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The Neuroethics Workshop, organized by Oxford's Dr. Regina Rini and held on 5 March at Ertegun House, functioned as a research exchange between the University of Oxford and the University of Tokyo.
Three researchers from each university presented on topics in neuroethics. As "neuroethics" is a quite new topic in contemporary philosophy, the workshop served to develop a concept of neuroethics as well as to demonstrate cutting-edge work from Oxford and Tokyo. The presentations ranged from Yukihiro Nobuhara's (Tokyo) "Emotion, motivation, and moral judgment," to Dr. Kahane's (Oxford) "Moral Neuroscience: Empirical Research and Ethical Implications."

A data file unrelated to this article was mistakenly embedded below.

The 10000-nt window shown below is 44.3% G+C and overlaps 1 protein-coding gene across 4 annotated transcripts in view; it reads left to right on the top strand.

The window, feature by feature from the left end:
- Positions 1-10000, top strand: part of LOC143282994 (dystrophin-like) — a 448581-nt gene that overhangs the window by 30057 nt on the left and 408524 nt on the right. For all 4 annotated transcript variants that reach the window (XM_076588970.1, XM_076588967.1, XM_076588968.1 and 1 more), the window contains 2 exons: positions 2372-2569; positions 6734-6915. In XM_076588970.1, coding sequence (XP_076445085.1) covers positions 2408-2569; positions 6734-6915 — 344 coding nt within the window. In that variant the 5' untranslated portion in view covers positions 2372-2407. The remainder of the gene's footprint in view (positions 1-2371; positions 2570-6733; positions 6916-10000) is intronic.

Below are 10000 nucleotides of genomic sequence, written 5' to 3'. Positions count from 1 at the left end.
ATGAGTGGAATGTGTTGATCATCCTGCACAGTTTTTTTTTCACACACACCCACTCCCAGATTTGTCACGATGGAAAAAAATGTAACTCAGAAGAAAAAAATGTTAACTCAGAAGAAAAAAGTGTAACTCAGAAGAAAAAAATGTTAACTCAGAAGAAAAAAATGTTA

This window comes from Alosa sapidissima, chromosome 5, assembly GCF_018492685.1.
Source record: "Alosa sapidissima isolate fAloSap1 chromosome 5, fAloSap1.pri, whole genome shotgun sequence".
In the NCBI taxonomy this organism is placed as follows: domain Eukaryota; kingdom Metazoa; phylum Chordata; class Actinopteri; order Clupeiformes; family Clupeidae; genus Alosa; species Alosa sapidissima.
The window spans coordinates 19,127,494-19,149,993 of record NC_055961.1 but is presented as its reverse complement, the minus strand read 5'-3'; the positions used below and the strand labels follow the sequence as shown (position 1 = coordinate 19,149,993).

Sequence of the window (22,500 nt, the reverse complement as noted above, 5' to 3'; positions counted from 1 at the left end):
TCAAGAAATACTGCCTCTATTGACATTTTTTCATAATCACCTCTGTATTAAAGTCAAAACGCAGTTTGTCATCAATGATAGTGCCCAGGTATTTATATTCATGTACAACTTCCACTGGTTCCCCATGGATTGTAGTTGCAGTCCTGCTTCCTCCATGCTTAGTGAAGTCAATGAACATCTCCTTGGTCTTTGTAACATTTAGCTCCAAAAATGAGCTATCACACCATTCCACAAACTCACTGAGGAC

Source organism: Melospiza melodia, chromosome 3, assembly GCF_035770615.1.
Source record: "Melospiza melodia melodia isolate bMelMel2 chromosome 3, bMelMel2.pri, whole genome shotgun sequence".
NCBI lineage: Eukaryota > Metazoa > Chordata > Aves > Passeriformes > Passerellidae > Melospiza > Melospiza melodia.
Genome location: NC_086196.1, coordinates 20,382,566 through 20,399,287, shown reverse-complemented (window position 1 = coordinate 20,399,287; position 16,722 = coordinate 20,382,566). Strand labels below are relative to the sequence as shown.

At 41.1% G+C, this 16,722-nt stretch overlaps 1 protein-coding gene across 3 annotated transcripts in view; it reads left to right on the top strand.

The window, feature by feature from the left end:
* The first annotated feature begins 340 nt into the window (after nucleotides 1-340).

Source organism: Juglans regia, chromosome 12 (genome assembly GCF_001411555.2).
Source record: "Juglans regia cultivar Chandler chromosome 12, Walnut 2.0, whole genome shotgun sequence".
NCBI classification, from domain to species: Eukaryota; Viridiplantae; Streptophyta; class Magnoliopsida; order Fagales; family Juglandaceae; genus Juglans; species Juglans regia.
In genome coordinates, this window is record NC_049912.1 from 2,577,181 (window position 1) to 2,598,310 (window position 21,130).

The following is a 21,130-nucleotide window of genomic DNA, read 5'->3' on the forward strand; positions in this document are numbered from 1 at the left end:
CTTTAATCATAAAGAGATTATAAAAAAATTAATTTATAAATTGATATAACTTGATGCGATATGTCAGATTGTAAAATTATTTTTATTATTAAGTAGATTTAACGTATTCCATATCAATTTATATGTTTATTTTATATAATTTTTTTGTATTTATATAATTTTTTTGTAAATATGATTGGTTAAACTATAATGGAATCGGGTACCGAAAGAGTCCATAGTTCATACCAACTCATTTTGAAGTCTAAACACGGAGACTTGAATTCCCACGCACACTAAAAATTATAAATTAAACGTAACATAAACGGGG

Koji Ota's (Tokyo) presentation was of particular interest to me, as it aligned closely with my research interests in moral intuition, the gut-reaction type responses people have to certain moral questions.
Some researchers have found that presumably irrelevant factors like question order affect people's moral intuitions. Ota's talk, "Thinking about moral intuitions: variability and justification," presented a new argument about seemingly problematic variability in ordinary people's moral judgments. His conclusion is that the influence of factors like question order on moral intuition might not be as troubling as previously thought.
The workshop also included talks on applied issues. Ryoji Sato (Tokyo) presented an insightful talk on the ethics of neurofeedback and Anders Sandberg (Oxford) asked, "Should we enhance the cognitive function of juries?" The workshop concluded with Dr. Rini's "What is the 'neuro' in neuroethics?" and a closing drinks reception. The event was well attended, with philosophers from Oxford and Tokyo and Ertegun Scholars.